Some people who attempt suicide after a breakup (which is very rare anyway) DID have close friends and family, as well as there being some who didn't have anyone else close to them. But that's not about your external situation, that's about how you deal with break-ups.

It is unhealthy when you don't get any outside interaction because you refuse to interact with more than one person. Can you imagine only spending time with one individual for the rest of your life? And by this I mean not having any social life outside of this relationship.

Well I refuse to interact with anyone regardless? (I do come on AVEN, but that's the extent of it, and sometimes I'll take very long breaks and am always happier without AVEN in my life so I can just be alone and at peace) ..There's nothing wrong or unhealthy about the way I am, because I am happiest this way. Having another person to share my solitude and lack of desire to socialize with enriches the joy I already experience through solitude. And yes I can imagine only spending time with them for the rest of my life because if they weren't in my life, I'd still be on my own regardless.

I don't have any social life outside of my relationship (when I am in one) because I just don't have a social life, by choice. That's just who I am and how I am happiest. It's not unhealthy unless it makes the person experiencing that miserable.. If they're not miserable in their solitude, then there is nothing wrong with that solitude, or with them wanting to share that with a special someone (ie best friend and lover rolled into one) long-term :o

Just because a lot of people here experience it differently, doesn't mean you (and others) have the right to keep calling our relationships and lifestyles ''unhealthy'' just because it wouldn't work for you.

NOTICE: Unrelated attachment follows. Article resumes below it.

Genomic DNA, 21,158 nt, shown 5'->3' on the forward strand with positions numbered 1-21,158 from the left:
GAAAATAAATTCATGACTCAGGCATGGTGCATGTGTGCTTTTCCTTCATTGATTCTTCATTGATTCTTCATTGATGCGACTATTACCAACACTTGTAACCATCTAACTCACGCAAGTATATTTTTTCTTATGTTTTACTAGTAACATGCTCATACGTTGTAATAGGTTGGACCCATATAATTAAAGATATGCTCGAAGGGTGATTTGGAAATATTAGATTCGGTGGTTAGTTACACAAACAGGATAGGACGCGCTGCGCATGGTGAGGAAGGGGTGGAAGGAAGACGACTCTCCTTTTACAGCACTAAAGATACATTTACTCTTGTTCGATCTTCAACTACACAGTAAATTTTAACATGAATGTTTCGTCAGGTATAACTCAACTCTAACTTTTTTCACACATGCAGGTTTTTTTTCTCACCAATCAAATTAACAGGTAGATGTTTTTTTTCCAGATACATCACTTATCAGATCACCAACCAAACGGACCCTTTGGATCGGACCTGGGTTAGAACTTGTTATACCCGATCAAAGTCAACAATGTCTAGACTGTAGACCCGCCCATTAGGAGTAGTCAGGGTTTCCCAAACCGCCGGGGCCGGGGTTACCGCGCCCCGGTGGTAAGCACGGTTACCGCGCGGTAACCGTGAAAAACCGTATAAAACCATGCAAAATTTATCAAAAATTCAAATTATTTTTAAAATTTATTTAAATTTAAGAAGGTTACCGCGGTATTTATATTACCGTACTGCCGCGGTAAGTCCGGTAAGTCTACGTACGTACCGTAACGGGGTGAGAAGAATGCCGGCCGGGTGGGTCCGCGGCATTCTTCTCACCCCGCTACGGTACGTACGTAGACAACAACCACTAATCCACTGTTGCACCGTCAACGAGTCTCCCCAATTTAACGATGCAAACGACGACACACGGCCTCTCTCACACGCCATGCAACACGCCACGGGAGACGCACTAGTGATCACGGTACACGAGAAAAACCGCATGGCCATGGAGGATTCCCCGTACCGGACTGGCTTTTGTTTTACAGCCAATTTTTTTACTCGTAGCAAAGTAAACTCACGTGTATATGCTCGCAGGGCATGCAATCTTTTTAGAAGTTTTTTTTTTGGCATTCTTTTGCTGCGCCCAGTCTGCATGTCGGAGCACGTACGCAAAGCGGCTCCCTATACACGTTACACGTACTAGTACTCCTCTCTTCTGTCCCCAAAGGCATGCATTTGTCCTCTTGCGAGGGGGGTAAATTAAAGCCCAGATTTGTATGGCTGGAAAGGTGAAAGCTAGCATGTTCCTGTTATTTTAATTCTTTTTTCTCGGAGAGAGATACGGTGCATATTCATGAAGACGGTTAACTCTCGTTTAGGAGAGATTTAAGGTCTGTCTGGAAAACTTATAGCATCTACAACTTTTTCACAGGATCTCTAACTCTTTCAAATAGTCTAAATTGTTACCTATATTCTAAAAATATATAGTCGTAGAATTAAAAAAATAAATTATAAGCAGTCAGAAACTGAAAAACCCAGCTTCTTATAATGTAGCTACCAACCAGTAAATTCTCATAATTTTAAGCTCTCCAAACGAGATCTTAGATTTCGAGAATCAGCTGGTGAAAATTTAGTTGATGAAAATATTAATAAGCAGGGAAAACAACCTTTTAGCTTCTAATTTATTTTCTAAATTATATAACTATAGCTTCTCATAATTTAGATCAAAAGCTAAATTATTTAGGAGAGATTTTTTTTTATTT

Share this post


Link to post
Share on other sites
Serran

That's you being too possessive though, as you say yourself.

but it's not that far of a leap from "my partner is the most important person in my life" to "my partner is mine alone, and I theirs", and the latter is as possessive as possessive gets.

Well, sexually, that's exactly what monogamy is - exclusivity.

But apart from sex, it is a big leap, because it's the difference between being controlling and not being controlling, and I think that would be very clear to most people.

How is exclusivity not controlling?

Exclusivity is not any more controlling than any other choice you make with a person. Control is "influencing events" - my mom influenced if we went to see Civil War yesterday. My friend influences what we do this summer. However, we don't call those controlling, because we both agree to these activities. How then, is exclusivity within a romantic relationship controlling, if both people choose it?

But, I don't think putting such importance on a person has to lead to controlling like what you described. Yes, some people can get jealous/scared/controlling like that due to the importance they place on someone. Not all will.

Share this post


Link to post
Share on other sites